7 Critical Pheasant Hunting Tips

Pheasant season is well underway, yet some of the best hunting of the year remains ahead as temperatures cool and hunting conditions improve.

If you want to improve your level of success this season, follow these seven critical pheasant hunting tips to give you an edge in the field.


Before hunting, make sure to thoroughly scout the parcel of land you plan to hunt. Learn the layout of the land and take note of areas that look promising for pheasants.

RELATED: Tips for Hunting Pheasant on Public Land 

Also watch for signs of pheasant activity, such as tracks on the ground or the sound of a rooster crowing. Dusk is among the best times to scout, because the birds are in one of their most active periods of the day, and you will be most likely to spot them.


There are few, if any, types of bird hunting where it is more critical to have dependable dog with you. A well-trained pointer or lab can make all the difference.

A dog dramatically improves your chances for success, because it will find and flush birds for you, which provides significantly more shots per outing than if you do not have a dog with you. In addition, your dog can find the pheasants you shoot quickly, which saves time and energy.


Hunters often focus on food and cover when searching for pheasants, but often overlook water. Yet, when conditions are dry, pheasants will frequently congregate near sources of water. Search the edges of ponds or streams, but do not ignore less obvious sources, such as large puddles or drainage ditches.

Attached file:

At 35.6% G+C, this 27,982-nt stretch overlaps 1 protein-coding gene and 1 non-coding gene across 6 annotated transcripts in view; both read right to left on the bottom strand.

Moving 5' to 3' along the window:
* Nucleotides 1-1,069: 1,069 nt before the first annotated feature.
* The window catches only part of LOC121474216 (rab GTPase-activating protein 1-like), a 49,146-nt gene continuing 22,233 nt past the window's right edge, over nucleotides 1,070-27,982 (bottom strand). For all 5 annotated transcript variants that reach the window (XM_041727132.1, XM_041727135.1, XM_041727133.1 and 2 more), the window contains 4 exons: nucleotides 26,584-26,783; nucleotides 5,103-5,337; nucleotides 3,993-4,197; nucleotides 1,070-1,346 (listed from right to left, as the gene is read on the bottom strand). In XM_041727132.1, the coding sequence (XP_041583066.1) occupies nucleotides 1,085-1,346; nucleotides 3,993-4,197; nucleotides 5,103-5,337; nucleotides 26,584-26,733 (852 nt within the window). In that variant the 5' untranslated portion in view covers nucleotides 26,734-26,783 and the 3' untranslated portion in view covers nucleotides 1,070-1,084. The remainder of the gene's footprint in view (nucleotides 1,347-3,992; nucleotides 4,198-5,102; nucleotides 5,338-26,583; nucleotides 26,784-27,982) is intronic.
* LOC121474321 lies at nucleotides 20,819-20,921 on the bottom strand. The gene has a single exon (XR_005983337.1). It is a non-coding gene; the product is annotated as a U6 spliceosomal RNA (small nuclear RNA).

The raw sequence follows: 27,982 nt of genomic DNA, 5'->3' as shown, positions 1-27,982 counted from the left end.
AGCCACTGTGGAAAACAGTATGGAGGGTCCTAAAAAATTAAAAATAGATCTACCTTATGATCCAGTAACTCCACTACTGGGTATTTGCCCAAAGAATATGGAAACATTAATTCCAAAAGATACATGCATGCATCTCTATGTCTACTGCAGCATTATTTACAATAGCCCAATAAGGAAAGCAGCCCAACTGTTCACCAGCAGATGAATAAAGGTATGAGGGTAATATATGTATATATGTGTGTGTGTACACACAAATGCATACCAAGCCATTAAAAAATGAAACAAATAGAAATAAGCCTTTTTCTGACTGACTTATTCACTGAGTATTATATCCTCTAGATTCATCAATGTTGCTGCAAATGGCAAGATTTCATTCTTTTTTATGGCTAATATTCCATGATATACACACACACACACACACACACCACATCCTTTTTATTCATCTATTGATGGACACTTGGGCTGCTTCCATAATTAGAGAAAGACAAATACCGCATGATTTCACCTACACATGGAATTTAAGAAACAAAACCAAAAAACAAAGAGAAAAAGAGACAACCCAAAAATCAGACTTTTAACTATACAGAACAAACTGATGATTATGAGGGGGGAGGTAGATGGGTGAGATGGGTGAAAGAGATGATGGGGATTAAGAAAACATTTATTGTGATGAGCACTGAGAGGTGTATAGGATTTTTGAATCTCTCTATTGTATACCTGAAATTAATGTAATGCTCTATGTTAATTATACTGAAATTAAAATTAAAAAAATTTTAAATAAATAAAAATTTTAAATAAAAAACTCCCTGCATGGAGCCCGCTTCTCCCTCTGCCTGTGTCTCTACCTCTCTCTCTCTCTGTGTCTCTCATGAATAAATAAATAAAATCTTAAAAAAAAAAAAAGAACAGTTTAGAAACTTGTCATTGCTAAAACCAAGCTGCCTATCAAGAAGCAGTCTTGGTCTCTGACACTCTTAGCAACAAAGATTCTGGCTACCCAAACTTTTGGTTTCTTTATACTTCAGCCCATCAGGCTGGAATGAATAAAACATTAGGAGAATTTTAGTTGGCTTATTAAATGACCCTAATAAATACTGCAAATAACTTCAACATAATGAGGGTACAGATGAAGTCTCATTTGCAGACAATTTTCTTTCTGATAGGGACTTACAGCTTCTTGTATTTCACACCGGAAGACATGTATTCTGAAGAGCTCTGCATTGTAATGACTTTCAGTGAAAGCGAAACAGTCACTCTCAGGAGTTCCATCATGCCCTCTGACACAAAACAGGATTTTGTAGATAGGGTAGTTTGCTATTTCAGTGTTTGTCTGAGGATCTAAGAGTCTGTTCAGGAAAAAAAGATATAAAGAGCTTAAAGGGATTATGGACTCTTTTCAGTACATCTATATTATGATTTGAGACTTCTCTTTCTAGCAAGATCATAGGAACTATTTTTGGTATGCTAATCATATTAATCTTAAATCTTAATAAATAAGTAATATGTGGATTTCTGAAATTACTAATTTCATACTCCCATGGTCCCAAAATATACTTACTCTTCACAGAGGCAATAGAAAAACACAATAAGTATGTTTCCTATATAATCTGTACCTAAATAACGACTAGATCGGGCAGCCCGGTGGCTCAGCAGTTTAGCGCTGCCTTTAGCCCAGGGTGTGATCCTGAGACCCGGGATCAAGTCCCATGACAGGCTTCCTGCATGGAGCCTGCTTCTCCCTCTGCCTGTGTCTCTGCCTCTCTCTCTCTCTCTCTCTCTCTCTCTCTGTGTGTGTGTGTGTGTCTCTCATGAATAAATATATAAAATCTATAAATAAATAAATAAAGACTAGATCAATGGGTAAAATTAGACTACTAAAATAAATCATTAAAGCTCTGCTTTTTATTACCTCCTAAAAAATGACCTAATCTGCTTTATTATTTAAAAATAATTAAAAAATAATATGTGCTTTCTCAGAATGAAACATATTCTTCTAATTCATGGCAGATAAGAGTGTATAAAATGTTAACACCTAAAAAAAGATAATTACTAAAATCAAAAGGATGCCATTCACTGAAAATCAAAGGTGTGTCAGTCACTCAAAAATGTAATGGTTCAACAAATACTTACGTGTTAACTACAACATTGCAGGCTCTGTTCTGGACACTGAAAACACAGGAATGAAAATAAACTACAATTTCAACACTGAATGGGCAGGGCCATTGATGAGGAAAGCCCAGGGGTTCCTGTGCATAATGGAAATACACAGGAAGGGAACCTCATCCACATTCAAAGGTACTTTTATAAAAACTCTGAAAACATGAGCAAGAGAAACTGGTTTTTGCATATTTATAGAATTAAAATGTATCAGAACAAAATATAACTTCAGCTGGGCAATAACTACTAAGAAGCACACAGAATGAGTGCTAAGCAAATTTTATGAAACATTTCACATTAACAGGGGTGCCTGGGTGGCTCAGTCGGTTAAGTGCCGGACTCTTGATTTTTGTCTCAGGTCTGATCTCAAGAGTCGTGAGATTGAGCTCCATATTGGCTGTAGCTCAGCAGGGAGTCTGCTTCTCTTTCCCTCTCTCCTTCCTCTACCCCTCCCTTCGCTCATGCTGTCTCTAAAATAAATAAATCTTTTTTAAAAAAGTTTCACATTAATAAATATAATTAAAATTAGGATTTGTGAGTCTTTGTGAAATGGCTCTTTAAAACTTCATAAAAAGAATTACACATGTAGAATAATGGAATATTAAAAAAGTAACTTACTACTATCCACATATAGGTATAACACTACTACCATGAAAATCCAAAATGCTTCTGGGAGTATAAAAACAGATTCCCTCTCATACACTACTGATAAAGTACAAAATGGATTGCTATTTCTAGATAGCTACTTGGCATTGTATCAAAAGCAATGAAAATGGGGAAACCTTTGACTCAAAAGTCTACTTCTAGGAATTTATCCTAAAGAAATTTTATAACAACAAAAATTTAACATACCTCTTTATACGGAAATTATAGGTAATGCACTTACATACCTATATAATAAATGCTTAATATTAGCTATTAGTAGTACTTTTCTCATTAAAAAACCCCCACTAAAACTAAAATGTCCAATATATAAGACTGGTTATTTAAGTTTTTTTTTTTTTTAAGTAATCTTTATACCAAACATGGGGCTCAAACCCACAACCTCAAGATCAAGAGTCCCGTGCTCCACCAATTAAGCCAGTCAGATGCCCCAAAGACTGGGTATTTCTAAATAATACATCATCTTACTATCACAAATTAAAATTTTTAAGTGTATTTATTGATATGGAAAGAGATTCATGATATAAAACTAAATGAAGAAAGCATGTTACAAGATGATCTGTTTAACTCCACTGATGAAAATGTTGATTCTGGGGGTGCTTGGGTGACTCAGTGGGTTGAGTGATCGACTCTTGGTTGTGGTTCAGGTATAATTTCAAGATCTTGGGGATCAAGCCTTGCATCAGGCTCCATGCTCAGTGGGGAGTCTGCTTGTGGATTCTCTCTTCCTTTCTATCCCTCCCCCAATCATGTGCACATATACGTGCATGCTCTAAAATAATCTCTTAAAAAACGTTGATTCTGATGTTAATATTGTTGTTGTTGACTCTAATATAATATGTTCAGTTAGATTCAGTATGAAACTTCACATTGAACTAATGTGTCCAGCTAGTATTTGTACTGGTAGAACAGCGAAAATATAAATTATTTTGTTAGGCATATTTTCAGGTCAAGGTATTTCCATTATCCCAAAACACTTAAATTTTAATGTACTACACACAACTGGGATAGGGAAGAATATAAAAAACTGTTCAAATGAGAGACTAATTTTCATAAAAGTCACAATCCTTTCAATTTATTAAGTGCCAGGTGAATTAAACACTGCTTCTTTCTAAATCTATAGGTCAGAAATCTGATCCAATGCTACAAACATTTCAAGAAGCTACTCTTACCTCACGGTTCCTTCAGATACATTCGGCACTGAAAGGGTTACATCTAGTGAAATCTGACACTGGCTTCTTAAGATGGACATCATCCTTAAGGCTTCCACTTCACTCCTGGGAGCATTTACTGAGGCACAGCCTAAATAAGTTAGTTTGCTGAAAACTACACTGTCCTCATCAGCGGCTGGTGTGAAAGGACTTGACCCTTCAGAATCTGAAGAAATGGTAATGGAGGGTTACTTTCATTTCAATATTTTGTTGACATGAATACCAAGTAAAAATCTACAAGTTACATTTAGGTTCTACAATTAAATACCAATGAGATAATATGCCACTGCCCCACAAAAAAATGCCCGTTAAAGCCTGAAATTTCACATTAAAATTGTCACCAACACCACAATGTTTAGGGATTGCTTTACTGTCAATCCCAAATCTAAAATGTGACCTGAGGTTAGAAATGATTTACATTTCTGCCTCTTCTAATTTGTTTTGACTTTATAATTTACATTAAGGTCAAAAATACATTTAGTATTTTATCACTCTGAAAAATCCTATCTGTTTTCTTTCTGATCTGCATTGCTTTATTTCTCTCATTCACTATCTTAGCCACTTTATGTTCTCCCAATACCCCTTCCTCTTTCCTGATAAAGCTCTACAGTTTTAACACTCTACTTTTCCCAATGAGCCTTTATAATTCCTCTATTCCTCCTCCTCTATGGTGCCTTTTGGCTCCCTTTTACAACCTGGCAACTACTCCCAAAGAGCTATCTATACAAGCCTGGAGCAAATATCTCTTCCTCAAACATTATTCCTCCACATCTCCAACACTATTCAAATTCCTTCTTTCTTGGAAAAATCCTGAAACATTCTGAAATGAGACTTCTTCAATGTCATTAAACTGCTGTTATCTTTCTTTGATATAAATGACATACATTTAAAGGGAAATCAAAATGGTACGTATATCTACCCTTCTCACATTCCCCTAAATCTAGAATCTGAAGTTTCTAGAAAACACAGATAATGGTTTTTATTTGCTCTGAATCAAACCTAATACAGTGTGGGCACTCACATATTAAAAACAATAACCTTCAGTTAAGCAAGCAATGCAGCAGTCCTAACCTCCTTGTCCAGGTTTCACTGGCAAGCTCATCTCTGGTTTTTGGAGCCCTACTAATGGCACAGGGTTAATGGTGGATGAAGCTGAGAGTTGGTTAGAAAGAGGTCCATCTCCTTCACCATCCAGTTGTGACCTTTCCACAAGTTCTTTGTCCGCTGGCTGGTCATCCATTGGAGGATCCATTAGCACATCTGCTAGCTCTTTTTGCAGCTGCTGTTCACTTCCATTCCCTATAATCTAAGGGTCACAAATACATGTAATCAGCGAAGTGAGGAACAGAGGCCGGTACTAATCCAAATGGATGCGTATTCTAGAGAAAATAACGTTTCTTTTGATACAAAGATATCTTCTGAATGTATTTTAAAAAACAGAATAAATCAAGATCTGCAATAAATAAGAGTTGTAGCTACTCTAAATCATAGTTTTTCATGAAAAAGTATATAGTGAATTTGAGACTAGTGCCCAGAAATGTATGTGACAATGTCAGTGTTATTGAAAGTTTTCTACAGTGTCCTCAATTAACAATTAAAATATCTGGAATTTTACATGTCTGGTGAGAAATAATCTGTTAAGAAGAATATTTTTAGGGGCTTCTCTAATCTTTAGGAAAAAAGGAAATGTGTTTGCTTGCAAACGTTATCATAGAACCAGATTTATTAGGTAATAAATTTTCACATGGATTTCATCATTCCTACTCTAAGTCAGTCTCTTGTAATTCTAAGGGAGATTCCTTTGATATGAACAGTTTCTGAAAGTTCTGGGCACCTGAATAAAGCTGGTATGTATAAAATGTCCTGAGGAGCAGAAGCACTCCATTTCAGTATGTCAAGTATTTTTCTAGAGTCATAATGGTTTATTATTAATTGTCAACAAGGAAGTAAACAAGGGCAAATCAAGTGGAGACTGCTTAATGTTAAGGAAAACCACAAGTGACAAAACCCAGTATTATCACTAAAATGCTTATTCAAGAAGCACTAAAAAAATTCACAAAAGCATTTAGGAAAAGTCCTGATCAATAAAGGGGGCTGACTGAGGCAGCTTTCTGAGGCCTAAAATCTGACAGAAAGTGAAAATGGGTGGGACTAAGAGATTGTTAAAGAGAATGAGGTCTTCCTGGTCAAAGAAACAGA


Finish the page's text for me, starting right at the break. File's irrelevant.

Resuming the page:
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While silence is an important aspect in many types of hunting, it tends to be less of a focus for pheasant hunters. However, staying as quiet as possible, even while exiting your vehicle, will reduce the number of pheasants you spook.  Pheasants, especially experienced ones, can learn to associate human sounds with danger.


When temperatures drop below the freezing mark and snow covers the ground, try focusing on heavier cover. Pheasants will be attracted to heavy cover in an attempt to stay out of the cold. The snow can help you locate pheasants in these locations, because it leaves behind clues to their activity.


If you are not seeing any birds and frustration is setting in, remember that patience is important in pheasant hunting. Whenever you get frustrated it is time to slow down and assess the terrain around you. If you know pheasants are in the area, retrace your earlier routes. What areas did you miss? Think about the possibilities of where the birds might be located; then focus on those locations. If you are patient and calculated in your approach, you are more likely to find birds and experience success.


It may sound elementary, but continued shooting practice is essential to improving your pheasant hunting success. Between hunts, get out to the range and practice. Hone your shooting skills to their maximum level to reduce the odds of missing a bird on your next hunt.

Photo credit: Pixabay